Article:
Aaron Copland's Clarinet Concerto (also referred to as the Concerto for clarinet, strings and harp) was written between 1947 and 1949, although a first version was available in 1948. The concerto was later choreographed by Jerome Robbins for the ballet Pied Piper (1951).
The renowned jazz clarinetist Benny Goodman asked Copland to compose a work for him. The result was a two-movement concerto: the first section is one of Copland's most lyrical and melodious creations; the second is in an all-out jazzy style replete with a glissando or jazz \"smear\" at the end. The movements are connected by a cadenza for the soloist. Benny Goodman said in an interview, \"I always felt good about that commission and about playing the Concerto with Aaron conducting.\" Since then, many of the foremost clarinetists worldwide have performed the piece.-Vivian Perlis, 1998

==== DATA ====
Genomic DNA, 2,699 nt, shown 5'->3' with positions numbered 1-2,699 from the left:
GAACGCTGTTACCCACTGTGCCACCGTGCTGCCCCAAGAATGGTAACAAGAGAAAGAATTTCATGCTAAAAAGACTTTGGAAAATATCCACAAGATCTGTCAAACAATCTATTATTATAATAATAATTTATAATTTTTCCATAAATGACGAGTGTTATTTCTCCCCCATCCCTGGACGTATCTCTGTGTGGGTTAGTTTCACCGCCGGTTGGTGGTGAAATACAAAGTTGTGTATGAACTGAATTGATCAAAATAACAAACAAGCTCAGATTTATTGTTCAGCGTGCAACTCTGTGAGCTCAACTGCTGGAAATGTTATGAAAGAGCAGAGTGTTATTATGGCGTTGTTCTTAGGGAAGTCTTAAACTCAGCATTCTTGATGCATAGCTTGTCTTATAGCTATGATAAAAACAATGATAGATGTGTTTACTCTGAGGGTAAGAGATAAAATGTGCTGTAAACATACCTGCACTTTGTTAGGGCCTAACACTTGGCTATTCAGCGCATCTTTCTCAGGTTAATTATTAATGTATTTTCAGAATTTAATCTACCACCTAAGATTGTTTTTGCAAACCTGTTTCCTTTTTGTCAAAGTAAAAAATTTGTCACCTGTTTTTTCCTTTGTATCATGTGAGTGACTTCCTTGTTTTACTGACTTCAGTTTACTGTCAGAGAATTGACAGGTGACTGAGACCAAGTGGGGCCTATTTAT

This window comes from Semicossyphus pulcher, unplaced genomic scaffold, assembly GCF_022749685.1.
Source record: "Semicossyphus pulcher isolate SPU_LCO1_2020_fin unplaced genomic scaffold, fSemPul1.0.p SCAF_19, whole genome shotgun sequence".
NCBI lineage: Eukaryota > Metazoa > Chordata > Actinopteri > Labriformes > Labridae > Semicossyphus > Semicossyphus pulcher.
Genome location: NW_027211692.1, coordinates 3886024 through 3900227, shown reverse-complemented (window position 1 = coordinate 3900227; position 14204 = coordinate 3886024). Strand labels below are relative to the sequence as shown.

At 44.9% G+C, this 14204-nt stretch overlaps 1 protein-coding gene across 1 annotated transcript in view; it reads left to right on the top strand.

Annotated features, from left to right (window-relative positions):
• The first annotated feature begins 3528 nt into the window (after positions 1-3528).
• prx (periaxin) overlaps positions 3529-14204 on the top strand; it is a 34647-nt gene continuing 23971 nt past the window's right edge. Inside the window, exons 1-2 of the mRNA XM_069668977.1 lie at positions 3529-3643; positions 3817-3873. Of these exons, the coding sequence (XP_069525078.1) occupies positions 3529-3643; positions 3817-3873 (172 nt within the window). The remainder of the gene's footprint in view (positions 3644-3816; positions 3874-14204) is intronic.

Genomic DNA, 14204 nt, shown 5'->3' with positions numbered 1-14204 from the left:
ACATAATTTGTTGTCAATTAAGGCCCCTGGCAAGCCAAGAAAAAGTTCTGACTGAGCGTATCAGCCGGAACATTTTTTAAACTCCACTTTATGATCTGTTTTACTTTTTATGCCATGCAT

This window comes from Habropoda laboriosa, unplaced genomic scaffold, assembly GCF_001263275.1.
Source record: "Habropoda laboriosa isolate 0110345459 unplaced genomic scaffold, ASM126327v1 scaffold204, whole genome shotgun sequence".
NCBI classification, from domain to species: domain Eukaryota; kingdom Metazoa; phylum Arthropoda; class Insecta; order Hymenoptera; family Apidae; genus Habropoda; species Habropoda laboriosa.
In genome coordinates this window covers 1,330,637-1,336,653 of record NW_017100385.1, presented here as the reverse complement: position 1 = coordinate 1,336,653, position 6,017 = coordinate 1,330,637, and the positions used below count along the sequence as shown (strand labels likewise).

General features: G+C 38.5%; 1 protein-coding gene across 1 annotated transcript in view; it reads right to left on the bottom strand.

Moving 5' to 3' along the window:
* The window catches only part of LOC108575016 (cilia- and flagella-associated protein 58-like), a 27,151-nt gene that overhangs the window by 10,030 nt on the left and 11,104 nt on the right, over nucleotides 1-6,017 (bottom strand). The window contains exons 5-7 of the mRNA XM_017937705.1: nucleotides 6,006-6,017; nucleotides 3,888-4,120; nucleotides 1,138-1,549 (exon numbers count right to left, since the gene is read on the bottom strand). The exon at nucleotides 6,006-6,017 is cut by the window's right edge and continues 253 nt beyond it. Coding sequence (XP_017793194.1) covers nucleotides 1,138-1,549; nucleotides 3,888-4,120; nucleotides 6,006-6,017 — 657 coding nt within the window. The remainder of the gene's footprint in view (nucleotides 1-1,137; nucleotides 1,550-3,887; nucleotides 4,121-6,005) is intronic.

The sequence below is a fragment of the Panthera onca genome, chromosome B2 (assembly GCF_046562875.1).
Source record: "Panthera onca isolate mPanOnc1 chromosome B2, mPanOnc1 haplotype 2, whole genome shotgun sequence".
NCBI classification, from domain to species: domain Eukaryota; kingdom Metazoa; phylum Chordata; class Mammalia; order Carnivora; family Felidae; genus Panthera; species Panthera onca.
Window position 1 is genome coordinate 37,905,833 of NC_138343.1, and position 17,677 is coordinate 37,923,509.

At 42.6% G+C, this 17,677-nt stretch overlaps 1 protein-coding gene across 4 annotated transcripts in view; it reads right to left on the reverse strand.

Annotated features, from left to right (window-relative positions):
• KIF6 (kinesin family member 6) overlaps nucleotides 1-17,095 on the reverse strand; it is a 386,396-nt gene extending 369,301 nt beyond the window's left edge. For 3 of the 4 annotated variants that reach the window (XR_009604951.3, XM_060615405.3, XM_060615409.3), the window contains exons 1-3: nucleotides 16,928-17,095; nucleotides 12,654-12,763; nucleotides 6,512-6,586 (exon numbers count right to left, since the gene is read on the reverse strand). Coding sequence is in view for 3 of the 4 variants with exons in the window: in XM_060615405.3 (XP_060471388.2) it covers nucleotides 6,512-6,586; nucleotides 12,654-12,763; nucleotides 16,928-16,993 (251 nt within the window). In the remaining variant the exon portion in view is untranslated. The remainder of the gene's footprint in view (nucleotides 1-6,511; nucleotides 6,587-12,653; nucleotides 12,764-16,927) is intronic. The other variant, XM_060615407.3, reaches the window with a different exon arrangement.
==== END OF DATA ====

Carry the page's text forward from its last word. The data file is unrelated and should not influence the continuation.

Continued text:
One of the misconceptions about the works written for Goodman, is that because Benny was famous as a jazz player therefore the works must be “jazzy.” In the 1920s, many composers, including Copland, were incorporating jazz elements into classical works as this was all the rage. By 1927, however, Copland abandoned the use of jazz elements in his works. When he completed the Concerto in 1948, it was two decades later and while he certainly took some of Benny’s style (and limitations) into consideration in writing the work, it is most definitely not a “jazz” concerto for clarinet as some misguided modern interpretations have led people to believe. No more so than the Hindemith Concerto, the Milhaud Concerto, or the Bartok Contrasts for that matter. 153554b96e